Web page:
Drug Homing Method Could Offer New Insights into Parkinson’s

August 11, 2020 16:25:15

The most complex and least-understood organ in the body is the brain and it is made up of many specialized areas that work together. Now modern methods, such as pharmacology and gene editing, can show how certain drugs and genes affect the cells in specific regions of the brain.

Causes of neuropsychiatric disorders

A researcher, Michael Tadross, MD, PhD, has developed a method to ensure that any drug injected into an area of the brain will only affect the targeted cell type. The researcher genetically modified a cell type of interest so that the special receptor protein known as the HaloTag is expressed at the cell membrane. Besides, the drug of interest is modified so that it can be chained with the molecule that binds with the HaloTag receptor.

Connecting the drug with the HaloTag ligand and modifying only the cell type targeted to express the specific Halo-Tag receptor, the researcher successfully limited the cells affected by the drugs to a single sample. The method is referred to as DART or tethering.

Using the DART method in the study of Parkinson’s disease

Tadross has been using the DART method to understand the mechanisms underlying Parkinson’s disease fully. Parkinson’s is a neurological disease affecting a region of the brain known as the striatum. It causes slow movements, tremors, and rigid muscles, among other motor deficits.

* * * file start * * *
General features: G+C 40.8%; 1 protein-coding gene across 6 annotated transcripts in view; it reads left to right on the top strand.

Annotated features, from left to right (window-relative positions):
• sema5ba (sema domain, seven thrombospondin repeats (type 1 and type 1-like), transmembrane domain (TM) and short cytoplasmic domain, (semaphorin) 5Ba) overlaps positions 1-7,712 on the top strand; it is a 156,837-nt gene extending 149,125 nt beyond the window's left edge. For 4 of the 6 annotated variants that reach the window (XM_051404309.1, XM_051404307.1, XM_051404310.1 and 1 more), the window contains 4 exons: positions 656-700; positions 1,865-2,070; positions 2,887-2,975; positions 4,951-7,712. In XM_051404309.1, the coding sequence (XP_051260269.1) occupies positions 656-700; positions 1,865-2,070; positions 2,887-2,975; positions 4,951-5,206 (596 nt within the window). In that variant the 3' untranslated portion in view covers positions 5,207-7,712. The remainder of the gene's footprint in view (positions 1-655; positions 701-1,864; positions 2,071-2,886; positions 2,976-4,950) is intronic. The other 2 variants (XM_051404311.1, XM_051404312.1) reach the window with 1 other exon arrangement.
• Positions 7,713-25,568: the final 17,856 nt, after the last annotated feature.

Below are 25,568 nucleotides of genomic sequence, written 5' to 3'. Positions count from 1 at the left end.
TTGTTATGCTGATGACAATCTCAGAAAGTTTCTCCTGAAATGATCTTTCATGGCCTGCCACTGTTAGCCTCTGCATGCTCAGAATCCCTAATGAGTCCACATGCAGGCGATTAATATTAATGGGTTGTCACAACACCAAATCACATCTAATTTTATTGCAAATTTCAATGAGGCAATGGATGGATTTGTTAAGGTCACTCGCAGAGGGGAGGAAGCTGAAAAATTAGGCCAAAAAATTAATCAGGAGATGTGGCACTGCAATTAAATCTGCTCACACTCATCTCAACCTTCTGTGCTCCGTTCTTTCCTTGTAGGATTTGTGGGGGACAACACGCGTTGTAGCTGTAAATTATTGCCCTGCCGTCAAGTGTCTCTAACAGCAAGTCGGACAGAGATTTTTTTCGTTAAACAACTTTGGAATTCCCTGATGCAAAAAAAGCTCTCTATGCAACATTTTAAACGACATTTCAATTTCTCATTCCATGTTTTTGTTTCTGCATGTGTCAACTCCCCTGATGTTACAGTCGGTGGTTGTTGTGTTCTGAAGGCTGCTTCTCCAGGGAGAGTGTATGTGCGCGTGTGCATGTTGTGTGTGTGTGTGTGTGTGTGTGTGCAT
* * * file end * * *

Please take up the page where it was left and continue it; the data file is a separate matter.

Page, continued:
Patients with this disease always exhibit decreased levels of the neurotransmitter dopamine in the striatum. However, treatments involving the restoration of dopamine improves symptoms. From the information, Parkinson’s has been seen as a disease being caused by a reduction in dopamine.

Besides the death of dopaminergic neurons, Parkinson’s is also linked with an increase in the synapses’ strength. These are common excitatory receptors in the brain. To simulate this disease’s effect, the researcher lured the death of dopaminergic neurons in the striatum of a mouse.

The mouse showed significant motor impairments consistent with Parkinson’s. Besides inducing the death of these neurons, the researcher also engineered AMPA-expressing cells to produce the Halo-Tag protein.

The mouse striatum was then treated with a popular AMPA receptor blocker linked to Halo-Tag ligand. Surprisingly, blocking the work of the AMPA-expressing neurons, even without the dopaminergic neurons, slowed the effects of Parkinson’s, making the affected mouse move normally.

The researcher’s discoveries with the Parkinson’s mouse depicts how little we are informed about cause and effect in the brain. The best way to get a viable treatment for neuropsychiatric diseases and other diseases may be by determining the relationship between the specific type of cells and the symptoms and focus on the condition that way.

It wouldn’t be surprising if entities like Predictive Oncology (NASDAQ: POAI) also have some unique techniques that they use to come up with novel remedies to health challenges.

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